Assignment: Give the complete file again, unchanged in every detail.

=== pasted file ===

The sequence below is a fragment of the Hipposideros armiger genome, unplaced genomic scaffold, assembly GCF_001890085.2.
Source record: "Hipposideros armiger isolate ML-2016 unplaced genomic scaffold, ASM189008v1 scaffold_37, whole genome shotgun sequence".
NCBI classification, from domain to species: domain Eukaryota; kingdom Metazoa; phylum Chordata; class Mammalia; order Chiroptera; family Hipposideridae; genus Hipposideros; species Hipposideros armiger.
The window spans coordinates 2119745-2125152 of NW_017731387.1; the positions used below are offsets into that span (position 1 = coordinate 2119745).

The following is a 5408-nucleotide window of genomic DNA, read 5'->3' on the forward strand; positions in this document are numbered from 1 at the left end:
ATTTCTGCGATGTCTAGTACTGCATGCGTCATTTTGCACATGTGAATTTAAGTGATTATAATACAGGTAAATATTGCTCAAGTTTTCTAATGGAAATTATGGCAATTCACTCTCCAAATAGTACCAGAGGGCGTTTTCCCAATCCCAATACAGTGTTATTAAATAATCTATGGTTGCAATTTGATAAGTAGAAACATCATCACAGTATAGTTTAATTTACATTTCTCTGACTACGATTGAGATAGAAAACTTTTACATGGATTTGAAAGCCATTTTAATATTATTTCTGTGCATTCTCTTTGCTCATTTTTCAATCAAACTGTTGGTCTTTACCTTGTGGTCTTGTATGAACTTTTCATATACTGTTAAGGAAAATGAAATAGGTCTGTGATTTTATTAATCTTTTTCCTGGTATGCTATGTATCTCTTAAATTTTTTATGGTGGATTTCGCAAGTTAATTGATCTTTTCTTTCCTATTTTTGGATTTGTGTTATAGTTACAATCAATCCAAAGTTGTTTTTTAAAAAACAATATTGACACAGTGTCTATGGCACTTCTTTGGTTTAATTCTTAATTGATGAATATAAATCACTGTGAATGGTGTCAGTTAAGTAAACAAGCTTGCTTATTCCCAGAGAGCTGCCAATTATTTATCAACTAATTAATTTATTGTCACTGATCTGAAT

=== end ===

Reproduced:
The sequence below is a fragment of the Hipposideros armiger genome, unplaced genomic scaffold, assembly GCF_001890085.2.
Source record: "Hipposideros armiger isolate ML-2016 unplaced genomic scaffold, ASM189008v1 scaffold_37, whole genome shotgun sequence".
NCBI classification, from domain to species: domain Eukaryota; kingdom Metazoa; phylum Chordata; class Mammalia; order Chiroptera; family Hipposideridae; genus Hipposideros; species Hipposideros armiger.
The window spans coordinates 2119745-2125152 of NW_017731387.1; the positions used below are offsets into that span (position 1 = coordinate 2119745).

The following is a 5408-nucleotide window of genomic DNA, read 5'->3' on the forward strand; positions in this document are numbered from 1 at the left end:
ATTTCTGCGATGTCTAGTACTGCATGCGTCATTTTGCACATGTGAATTTAAGTGATTATAATACAGGTAAATATTGCTCAAGTTTTCTAATGGAAATTATGGCAATTCACTCTCCAAATAGTACCAGAGGGCGTTTTCCCAATCCCAATACAGTGTTATTAAATAATCTATGGTTGCAATTTGATAAGTAGAAACATCATCACAGTATAGTTTAATTTACATTTCTCTGACTACGATTGAGATAGAAAACTTTTACATGGATTTGAAAGCCATTTTAATATTATTTCTGTGCATTCTCTTTGCTCATTTTTCAATCAAACTGTTGGTCTTTACCTTGTGGTCTTGTATGAACTTTTCATATACTGTTAAGGAAAATGAAATAGGTCTGTGATTTTATTAATCTTTTTCCTGGTATGCTATGTATCTCTTAAATTTTTTATGGTGGATTTCGCAAGTTAATTGATCTTTTCTTTCCTATTTTTGGATTTGTGTTATAGTTACAATCAATCCAAAGTTGTTTTTTAAAAAACAATATTGACACAGTGTCTATGGCACTTCTTTGGTTTAATTCTTAATTGATGAATATAAATCACTGTGAATGGTGTCAGTTAAGTAAACAAGCTTGCTTATTCCCAGAGAGCTGCCAATTATTTATCAACTAATTAATTTATTGTCACTGATCTGAAT